It’s 2018 and there are plenty of ways to experiment with crazy hair colors without making a permanent change. There is, most obviously, Manic Panic, and also the new temporary dyes that don’t require brunettes to pre-bleach, as well as the multitude of “hair paints” launched by brands like L’Oréal and Garnier at the beginning of the year. Then there’s hair chalk, which hit the market in a big way around 2013. But while hair chalk but be the quickest and cheapest option, it hasn’t always been the best. It’s messy, it dries out your hands, and it usually takes the same amount of effort as cleaning your bathtub as it does to get enough pigment on your hair to show up. Which is why when hair colorist Lena Ott shared with me her temporary hair dye hack backstage at Sies Marjan’s fall 2018 show — that’s like hair chalk but way less messy and easier to use — I got super excited.
Her secret? Artist’s pastels. “I’m not using hair chalks because I find the color range of the [PanPastelsis] more exciting and they apply a little faster,” she said backstage. But it’s not just the product she used that’s so genius, it’s also her application process, using paintbrushes to lay down the pastels and a comb to run it through the hair. “I add a layer, then comb it through, add another layer, and comb it through, and do that again and again and then eventually it just stays there,” she said. “The comb knocks a little of the pigment out so it looks more believable again and it looks soft, like natural hair, rather than the texture of a spray or chalk.”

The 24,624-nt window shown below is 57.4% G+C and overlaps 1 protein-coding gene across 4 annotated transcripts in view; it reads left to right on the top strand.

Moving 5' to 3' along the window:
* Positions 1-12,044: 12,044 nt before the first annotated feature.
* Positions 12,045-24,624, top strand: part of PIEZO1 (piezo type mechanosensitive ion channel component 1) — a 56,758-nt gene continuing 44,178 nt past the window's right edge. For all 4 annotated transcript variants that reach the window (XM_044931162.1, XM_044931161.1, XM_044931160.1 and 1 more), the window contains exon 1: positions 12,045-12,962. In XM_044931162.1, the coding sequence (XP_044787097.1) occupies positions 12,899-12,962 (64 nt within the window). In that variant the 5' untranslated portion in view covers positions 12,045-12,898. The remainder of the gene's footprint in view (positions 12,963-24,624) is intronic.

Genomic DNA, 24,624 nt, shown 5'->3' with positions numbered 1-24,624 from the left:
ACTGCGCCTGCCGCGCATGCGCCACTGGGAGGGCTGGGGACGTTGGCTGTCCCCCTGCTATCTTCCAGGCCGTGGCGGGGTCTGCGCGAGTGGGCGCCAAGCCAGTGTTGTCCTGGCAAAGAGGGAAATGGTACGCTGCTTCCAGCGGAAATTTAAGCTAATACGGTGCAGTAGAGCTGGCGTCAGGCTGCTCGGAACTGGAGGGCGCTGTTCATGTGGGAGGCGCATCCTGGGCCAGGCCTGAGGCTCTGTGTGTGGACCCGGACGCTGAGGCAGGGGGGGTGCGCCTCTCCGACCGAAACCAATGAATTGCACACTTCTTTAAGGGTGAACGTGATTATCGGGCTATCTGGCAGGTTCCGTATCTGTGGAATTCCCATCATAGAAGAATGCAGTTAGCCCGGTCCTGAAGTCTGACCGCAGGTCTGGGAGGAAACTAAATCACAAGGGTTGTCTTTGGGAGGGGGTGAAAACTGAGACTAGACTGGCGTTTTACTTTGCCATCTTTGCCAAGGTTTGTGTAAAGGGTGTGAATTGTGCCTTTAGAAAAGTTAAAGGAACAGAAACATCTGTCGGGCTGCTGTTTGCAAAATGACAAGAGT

Three models received this painterly treatment, in shades of pink, violet, and blue, to coordinate with the clothes they were wearing for the show. “We’re doing many different hairstyles for the show, but the point of each look is to exaggerate the overall silhouette,” said hairstylist Duffy. “When you look at what we’ve done to the hair, whether it’s overall color or highlights at the roots, or whether we’re building a bigger shape on top or giving [the hair] a rougher texture, the point is to exaggerate the accentuate the overall silhouette — we’ve looked at each person and done what is best for them and their outfit.”
Now, before you freak out about this not-made-for-your-hair hair dye trick, Ott — who owns the Suite Caroline salon in New York City and works with every major model in the business (Doutzen Kroes, Karlie Kloss, Anja Rubik) and actresses like Christina Ricci and Olivia Wilde — wouldn’t go ruining model’s precious and (very) fragile hair. “I tested it on the set of a photoshoot recently on coarse, platinum-blonde hair and I was nervous at that time, but sure enough it came out with one shampoo — even the most vibrant of shades.”
Get more news from backstage beauty at New York Fashion Week:
- Alexander Wang Brings Back The Banana Clip at His Fall 2018 Show
- Gigi Hadid Just Wore a Hot Pink Bob at NYFW
Watch what hair color trends looked like over the past 100 years: